One marketplace for this trafficking is Nookazon, a Tom Nook-inspired riff on Amazon. There, players who want to shortcut the game can buy or sell pretty much anything or anyone they want. While items like furniture, clothing and DIY, recipes are available at rates that are competitive with in-game stores, you can also purchase rare villagers, with the average going rate hovering around a lofty 1 million bells.

Once the sale price is agreed upon, the seller generates a Dodo Code and invites the buyer to their island, where the exchange takes place.

One million bells might be a bargain, though. Another marketplace, Nook.Market, shows characters for sale for significantly more. One of the most popular characters is Judy, a cub with stars in her eyes. On Monday, the asking price for her topped 42 million bells (or 420 Nook Tickets). Also in high demand is Raymond, a rare, glasses-wearing cat whose Grumpy Cat-like facial features have made him a hit with players.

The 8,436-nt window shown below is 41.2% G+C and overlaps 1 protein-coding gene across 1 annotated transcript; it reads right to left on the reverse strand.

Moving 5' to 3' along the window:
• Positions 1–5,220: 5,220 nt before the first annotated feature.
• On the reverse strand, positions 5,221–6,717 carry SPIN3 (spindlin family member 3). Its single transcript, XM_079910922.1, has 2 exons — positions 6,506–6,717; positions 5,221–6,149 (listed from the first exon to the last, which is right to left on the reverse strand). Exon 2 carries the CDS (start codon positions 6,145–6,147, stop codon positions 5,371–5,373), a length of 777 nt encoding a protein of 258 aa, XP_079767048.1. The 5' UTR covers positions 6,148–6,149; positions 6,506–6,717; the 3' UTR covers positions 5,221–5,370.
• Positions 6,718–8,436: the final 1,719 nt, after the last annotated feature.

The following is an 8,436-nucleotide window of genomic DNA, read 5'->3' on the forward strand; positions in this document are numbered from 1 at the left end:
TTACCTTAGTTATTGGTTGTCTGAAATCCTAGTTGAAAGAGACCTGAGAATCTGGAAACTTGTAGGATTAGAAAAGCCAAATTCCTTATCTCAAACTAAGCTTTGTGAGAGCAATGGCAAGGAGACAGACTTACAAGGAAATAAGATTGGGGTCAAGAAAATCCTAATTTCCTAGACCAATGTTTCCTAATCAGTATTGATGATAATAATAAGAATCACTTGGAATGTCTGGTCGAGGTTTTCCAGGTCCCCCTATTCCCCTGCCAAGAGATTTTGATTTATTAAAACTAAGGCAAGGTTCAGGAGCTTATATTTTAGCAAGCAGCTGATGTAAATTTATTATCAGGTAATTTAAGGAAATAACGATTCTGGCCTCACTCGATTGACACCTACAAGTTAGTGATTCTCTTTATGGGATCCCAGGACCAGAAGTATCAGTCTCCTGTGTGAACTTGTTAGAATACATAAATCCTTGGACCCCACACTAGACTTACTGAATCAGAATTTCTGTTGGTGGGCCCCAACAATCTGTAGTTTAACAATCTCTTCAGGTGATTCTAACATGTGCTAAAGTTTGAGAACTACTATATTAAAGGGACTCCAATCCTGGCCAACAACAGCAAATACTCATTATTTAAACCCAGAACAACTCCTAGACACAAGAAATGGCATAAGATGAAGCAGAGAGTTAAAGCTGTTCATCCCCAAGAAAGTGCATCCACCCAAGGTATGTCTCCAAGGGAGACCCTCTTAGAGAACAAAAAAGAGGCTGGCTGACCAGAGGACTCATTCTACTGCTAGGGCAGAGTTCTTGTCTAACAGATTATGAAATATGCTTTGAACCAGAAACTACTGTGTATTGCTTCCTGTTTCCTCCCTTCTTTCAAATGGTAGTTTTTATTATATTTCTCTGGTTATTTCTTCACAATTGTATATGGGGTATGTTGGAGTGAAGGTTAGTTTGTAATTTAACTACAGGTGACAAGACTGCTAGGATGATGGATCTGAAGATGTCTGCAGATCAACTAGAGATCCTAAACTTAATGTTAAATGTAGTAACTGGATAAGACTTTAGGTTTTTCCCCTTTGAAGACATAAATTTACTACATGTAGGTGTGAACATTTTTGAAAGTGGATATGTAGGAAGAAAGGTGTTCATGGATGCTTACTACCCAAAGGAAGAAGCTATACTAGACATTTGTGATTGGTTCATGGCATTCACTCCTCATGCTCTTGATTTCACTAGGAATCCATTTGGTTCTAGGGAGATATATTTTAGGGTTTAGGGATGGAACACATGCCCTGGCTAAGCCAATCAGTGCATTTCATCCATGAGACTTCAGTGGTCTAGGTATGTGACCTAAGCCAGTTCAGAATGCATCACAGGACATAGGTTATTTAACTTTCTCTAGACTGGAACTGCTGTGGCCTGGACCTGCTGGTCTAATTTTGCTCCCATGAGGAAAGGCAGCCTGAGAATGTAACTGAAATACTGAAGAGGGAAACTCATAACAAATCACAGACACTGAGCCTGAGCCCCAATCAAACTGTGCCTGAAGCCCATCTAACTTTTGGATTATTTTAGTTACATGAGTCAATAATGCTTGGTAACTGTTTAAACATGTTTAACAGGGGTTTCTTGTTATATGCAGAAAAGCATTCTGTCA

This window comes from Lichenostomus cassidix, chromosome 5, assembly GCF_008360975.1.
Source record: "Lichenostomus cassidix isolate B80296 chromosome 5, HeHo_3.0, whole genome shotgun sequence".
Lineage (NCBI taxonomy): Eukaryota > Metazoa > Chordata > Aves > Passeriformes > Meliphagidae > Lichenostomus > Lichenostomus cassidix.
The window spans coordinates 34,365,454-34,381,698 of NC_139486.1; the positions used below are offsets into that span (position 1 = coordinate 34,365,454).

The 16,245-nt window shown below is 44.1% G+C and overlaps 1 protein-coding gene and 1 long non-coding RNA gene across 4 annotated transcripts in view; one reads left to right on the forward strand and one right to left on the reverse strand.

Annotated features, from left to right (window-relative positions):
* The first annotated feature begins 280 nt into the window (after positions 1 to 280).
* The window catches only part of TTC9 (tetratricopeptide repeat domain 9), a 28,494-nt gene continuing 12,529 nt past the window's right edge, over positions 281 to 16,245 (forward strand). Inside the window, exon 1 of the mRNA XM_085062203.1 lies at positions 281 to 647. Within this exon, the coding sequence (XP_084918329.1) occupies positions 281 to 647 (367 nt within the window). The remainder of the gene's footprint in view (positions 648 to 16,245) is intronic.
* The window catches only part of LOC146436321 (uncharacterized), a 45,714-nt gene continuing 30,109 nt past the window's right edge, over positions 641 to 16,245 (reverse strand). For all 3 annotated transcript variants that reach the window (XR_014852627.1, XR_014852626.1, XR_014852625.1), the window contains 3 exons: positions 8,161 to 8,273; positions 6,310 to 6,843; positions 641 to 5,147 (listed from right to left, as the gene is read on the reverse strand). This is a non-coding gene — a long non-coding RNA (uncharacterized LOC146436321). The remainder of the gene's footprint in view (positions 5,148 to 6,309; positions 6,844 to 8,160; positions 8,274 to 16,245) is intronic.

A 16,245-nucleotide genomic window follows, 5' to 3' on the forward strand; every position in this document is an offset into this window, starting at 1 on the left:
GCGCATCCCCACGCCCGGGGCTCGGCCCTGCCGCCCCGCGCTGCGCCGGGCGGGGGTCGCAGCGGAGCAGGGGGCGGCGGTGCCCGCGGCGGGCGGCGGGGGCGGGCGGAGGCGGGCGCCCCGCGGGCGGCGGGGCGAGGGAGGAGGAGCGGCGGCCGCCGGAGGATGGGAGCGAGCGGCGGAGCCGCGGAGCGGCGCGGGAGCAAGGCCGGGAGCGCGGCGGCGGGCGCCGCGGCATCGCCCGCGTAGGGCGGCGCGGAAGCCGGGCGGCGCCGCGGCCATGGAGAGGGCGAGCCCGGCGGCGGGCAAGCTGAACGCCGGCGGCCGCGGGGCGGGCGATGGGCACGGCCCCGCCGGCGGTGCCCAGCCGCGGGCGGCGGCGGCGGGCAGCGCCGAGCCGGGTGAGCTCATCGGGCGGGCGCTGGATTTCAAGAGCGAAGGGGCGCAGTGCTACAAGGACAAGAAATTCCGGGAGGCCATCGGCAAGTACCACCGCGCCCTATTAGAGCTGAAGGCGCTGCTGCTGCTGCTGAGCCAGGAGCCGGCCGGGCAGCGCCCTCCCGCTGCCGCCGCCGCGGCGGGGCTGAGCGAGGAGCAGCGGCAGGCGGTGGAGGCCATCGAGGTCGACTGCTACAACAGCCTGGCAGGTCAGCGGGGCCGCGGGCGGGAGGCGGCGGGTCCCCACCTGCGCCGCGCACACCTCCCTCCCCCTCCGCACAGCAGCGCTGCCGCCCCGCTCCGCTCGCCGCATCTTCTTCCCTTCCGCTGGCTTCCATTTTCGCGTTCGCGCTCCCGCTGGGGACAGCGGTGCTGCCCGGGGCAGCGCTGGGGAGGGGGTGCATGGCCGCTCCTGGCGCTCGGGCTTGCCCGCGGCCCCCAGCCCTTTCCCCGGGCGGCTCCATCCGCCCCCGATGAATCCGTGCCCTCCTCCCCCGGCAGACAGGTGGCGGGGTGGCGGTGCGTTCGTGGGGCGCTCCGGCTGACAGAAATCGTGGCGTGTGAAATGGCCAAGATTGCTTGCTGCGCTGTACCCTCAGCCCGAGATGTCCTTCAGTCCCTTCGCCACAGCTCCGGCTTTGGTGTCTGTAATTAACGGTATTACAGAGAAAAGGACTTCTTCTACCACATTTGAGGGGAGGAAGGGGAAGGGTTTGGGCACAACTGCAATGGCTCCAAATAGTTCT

One player, who goes by ‘Hanna’ on Twitter, has exchanged two villagers through Nook.Market, one for Nook Miles Tickets and one for a character she has especially wanted to lure to her island, but who is hard to encounter through normal day-to-day play. Her goal, she says, wasn’t to increase her wealth in the game, but rather to be able to craft the world she wanted to inhabit, without spending dozens or hundreds of hours hunting down a single character.

“In a game with a heavy focus on customizing, … villagers are a major part of that customization,” she says. “Getting the ones you want [can be] a hassle. … By selling and buying villagers, that process is made a little less time consuming. It is a part of the Animal Crossing experience only in as much as you want it to be and doesn’t make [the game] any more or less fun in my opinion.”